As sugar workers, their families and the wider communities continue to face the financial uncertainties experienced as a result of estate closures and general downsizing of the industry, their plight was a topic of discussion with the visiting International Monetary Fund (IMF) team and Opposition Leader Bharrat Jagdeo on Wednesday.Opposition Leader Bharrat Jagdeo meeting with an International Monetary Fund (IMF) team on WednesdayThat team is in Guyana to conduct an assessment of the country’s economy. Through an official statement, it was disclosed that Jagdeo spoke with IMF representatives on a range of matters, which included the impact on workers and the ripple effects that are being seen since estates were shuttered. For the last several months, Guyana Times has been meeting with residents, former Guyana Sugar Corporation (GuySuCo) employees, and market sellers, who have collectively observed their despair over the fact that communities were once bright and booming with varying ranges of economic activity.On Wednesday, Jagdeo shared his views on the performance of the economy, and was quoted as having provided the IMF team with his and the Parliamentary Opposition’s analysis of key productive sectors. Other topics discussed with IMF focused on agriculture, rice, construction, bauxite, mining and service sectors.The Leader of the Opposition was quoted as having outlined the vision of the People’s Progressive Party/Civic (PPP/C), which foresees the prospects “of expansion and growth of the local economy, creating employment and generating opportunities for Guyanese, including those for wealth creation, among other plans – all of which could sustain, diversify and expand the traditional sectors, while supporting new productive sectors.”Jagdeo was accompanied by fellow PPP/C Parliamentarians Irfaan Ali and Juan Edghill at Wednesday’s meeting.Some 4000 workers from Skeldon, East Demerara (Enmore) and Rose Hall were retrenched after GuySuCo terminated their employment up to late 2017. Before then, over 1000 Wales Estate workers were similarly retrenched when the entity officially ceased operation in December 2016. These moves were in keeping with Government’s cost-cutting measures. However, the David Granger Administration was strongly criticised for not having a holistic approach to age-old industry, as many stakeholders, civil society groups including the private sector and opposition politicians called for social impact studies to be conduct before closures.In December 2017, the Special Purposes Unit (SPU), which falls under the National Industrial and Commercial Investments Limited (NICIL), officially took over operations at Skeldon, East Demerara (Enmore), Rose Hall and Wales. It was announced that SPU was overseeing divestment plans by way of either selling off or restarting factories with minimal staff to attract investors – both domestic and foreign.However, it was in March of this year that the SPU rehired about 100 cane harvesters out of thousands to work the fields at Rose Hall Estate. The Enmore Estate was also restarted to keep it running. However, the workers, residents and sellers at Wales have made repeated cries for Wales to be restarted, but many feel that this would be near impossible following reports that much of the factory’s equipment and material was transferred to other estates. Also in March, NICIL put thousands of acres of land from Wales, as well as machinery from various estates, on the market.It was only last month that Guyana Times visited the once famous ‘Friday Market’ at Wales, where sellers related their despair as they were packing up their stocks just before 13:00h, when this publication interviewed them. Sellers were packing up their stocks for the day. This was unlike before December 2016, when the market went later than 17:00h.Seller Jocelyn Boston, who has been vending for over seven years, has bemoaned her continued struggles, which increase with each passing since the closure of Wales.“It very hard, we ain’t getting the sales like before. You come out, just so you gotta pack back and go in. One and two residents coming out and buy; Uitvlugt workers don’t get pay here. They don’t spend here because they got other markets that they passing,” Boston had noted.“Is like you just want run away from here; is a hopeless place. Here nah got hope no more,” a female farmer and market vendor from Wales told Guyana Times in April.
AD Quality Auto 360p 720p 1080p Top articles1/5READ MOREWalnut’s Malik Khouzam voted Southern California Boys Athlete of the Week But several major liberal groups — People for the American Way, the Alliance for Justice, MoveOn.org, NARAL Pro-Choice America and others –immediately declared their opposition. “Judge Alito would undermine basic reproductive rights,” said Karen Pearl, the president of the Planned Parenthood Federation of America. “It is outrageous that President Bush would replace a moderate conservative like Justice O’Connor with a conservative hard-liner.” Among feminists and liberals, who fear that Alito will join Justice Antonin Scalia as a member of the court’s conservative bloc, the nominee’s heritage and judicial philosophy have earned him the nickname “Scalito.” If confirmed, Alito would be the court’s fifth member of the Roman Catholic faith. Republican Senate leaders pledged their support, but the chamber’s moderates held their fire Monday, generally taking a wait-and-see attitude toward the nomination. WASHINGTON — President Bush nominated federal appellate court Judge Samuel A. Alito Jr. for the U.S. Supreme Court Monday, placating conservative activists who undermined Harriet Miers but provoking a fight with abortion-rights groups. Alito, 55, has served for 15 years as an appeals court judge, and is best known for a 1991 dissent in a landmark Pennsylvania abortion case. Rejecting Alito’s reasoning, the U.S. Supreme Court ultimately used the case to uphold abortion rights. The son of an Italian immigrant, Alito graduated from Princeton University and Yale Law School. He served in the Justice Department during the Reagan administration and as a federal prosecutor before winning the Senate’s unanimous approval to the federal bench in 1990. “He is scholarly, fair-minded and principled,” Bush said, as he named Alito to replace retiring Justice Sandra Day O’Connor. One key senator — Republican Sen. John McCain of Arizona –said he was “pleased” with the nomination and added that “Judge Alito’s record is one of a thoroughly experienced, capable and principled jurist.” McCain is a leader of the bipartisan “gang of 14” senators who have vowed to uphold the Senate filibuster rule for judicial nominations, but promised to employ the tactic only under “extraordinary circumstances.” To defeat a nominee on an up-or-down vote in the Republican-controlled Senate, Alito’s foes would have to garner 51 votes. Under current rules, to indefinitely delay a vote by filibustering, they would need just 40 votes. Colorado Sen. Ken Salazar, a Democratic member of the 14 senators, said he would “carefully study” Alito’s record and background. Alito’s critics zeroed in on his dissenting opinion in Planned Parenthood v. Casey, a 1991 abortion case that the Supreme Court ultimately used to uphold Roe v. Wade, the 1973 ruling that guaranteed the right of abortion. The issue in Casey was whether the Pennsylvania legislature could restrict the ability of women to obtain abortions through such regulations as a requirement that wives notify husbands before undergoing the procedure. The 3rd Circuit court, with Alito dissenting, found that the spousal notification provision was the kind of burdensome regulation forbidden by Roe. The Supreme Court then took the case, threw out the spousal notification rule and other Pennsylvania restrictions, and used Casey to sustain Roe v. Wade. Alito won renown in conservative circles after his dissent in Casey was cited by the late Chief Justice William H. Rehnquist, who joined Scalia and two other justices in unsuccessfully arguing that Roe should be overturned. Alito, however, never openly challenged the reasoning in Roe, and in two subsequent New Jersey abortion cases he joined the court majority in decisions that upheld various abortion rights.160Want local news?Sign up for the Localist and stay informed Something went wrong. Please try again.subscribeCongratulations! You’re all set!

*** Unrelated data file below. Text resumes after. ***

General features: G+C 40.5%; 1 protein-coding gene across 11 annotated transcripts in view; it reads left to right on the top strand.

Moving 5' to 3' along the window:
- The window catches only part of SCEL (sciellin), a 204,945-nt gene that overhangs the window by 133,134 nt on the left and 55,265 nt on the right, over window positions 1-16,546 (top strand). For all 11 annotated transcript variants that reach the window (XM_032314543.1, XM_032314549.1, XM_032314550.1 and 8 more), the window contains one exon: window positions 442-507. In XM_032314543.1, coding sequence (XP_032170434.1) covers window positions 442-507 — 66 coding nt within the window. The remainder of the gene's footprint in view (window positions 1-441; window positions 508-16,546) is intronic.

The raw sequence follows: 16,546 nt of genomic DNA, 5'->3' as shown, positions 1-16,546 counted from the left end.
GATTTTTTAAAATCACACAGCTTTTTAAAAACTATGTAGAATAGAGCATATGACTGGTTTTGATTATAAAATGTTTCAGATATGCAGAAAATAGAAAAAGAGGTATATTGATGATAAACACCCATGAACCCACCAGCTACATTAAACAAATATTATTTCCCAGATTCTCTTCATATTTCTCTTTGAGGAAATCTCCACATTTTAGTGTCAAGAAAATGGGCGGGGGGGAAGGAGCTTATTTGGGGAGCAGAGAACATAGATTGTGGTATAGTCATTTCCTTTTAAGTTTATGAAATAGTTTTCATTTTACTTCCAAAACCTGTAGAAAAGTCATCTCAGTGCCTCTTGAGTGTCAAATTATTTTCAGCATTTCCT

Reports that OnePlus will soon launch a successor to the OnePlus 5 with the OnePlus 5T have been steadily growing since the past few weeks. There have been teasers and leaked images that suggest that OnePlus will bring out its very first full-screen smartphone, and after popular tipster Evan Blass confirmed the same via a source, the OnePlus 5T is now closer to reality. Recently, the phone’s specs and price was listed online and now some leaked hands-on images give us another look at what the smartphone could look like.The images popped up on Chinese social media site Weibo that reveal the alleged OnePlus 5T’s front and back. Staying true to past rumours and leaked images, the latest hands-on shots show minimal bezels on the front. The smartphone is expected to sport a 6-inch (1080×2160) display with an aspect ratio of 18:9. Slimmer bezels also suggests that the OnePlus 5T will not have a home button, and the fingerprint sensor could be moved to the back, as is shown in the leaked images. The fingerprint sensor is shown to have a square shape to match the company’s logo.There have been reports that the OnePlus 5T will feature a design similar to the newly launched Oppo F5. Based on the images so far, that looks to be true as the OnePlus 5T shows a fingerprint sensor above the logo, antenna lines pushed to the edges, and a dual camera setup on the top left side, all of which will remind you of the Oppo F5.advertisementAlso Read: Oppo F5 with 6-inch bezel-less display, 20-megapixel selfie camera launchedApart from the leaked images, OnePlus founders Carl Pei and Pete Lau have been tweeting images that are suspected to have been shot on the upcoming OnePlus 5T. Pei this week also took a dig at a review of the OnePlus 5, saying that “review came in pretty late,” which suggests the company is ready to come out with the OnePlus 5T, unless we’re reading too much into it.Cool photo, must have come from a great camera ?? pic.twitter.com/DyiULnyTYN- Carl Pei (@getpeid) October 25, 2017OnePlus 5T possible price and availabilityBased on a recent listing of the OnePlus 5T on Oppo Mart, the smartphone could come with a price tag of $549 (for 64GB), which roughly translates around Rs 35,500. Meanwhile, the 128GB variant of the smartphone will cost around $649 (approx. Rs 42,000). The smartphone could be the company’s most expensive one yet. Considering the OnePlus 5 was launched in India starting at Rs 32,999 for the 6GB + 64GB variant, you can expect the OnePlus 5T to carry a price tag a few notches higher.Blass recently tweeted that the OnePlus 5T will be launched post November 20. However, a new screenshot of an Amazon promo shared by GizChina suggests that the phone could be unveiled at an event on November 16 and will be Amazon exclusive.OnePlus 5T features and specificationsIn terms of hardware, the OnePlus 5T will largely be similar to the OnePlus 5 and will follow this year’s high-end specifications. Here’s what we know so far:– The OnePlus 5T will be powered by Qualcomm Snapdragon 835 processor.– The smartphone will likely be offered in variants, one with 6GB RAM and 64 internal storage and the other with 8GB of RAM and 128GB of internal storage.– The dual rear camera setup could be bumped up to a pair of 20-megapixel sensors, based on a recent AnTuTu benchmark listing.– OnePlus could bump up the front camera to a 20-megapixel sensor as well, up from 16-megapixel on the OnePlus 5.– The OnePlus 5T is tipped to run on Oxygen OS based on Android Oreo. Much like the OnePlus 5, the upcoming smartphone will also sport a clean UI with stock Android.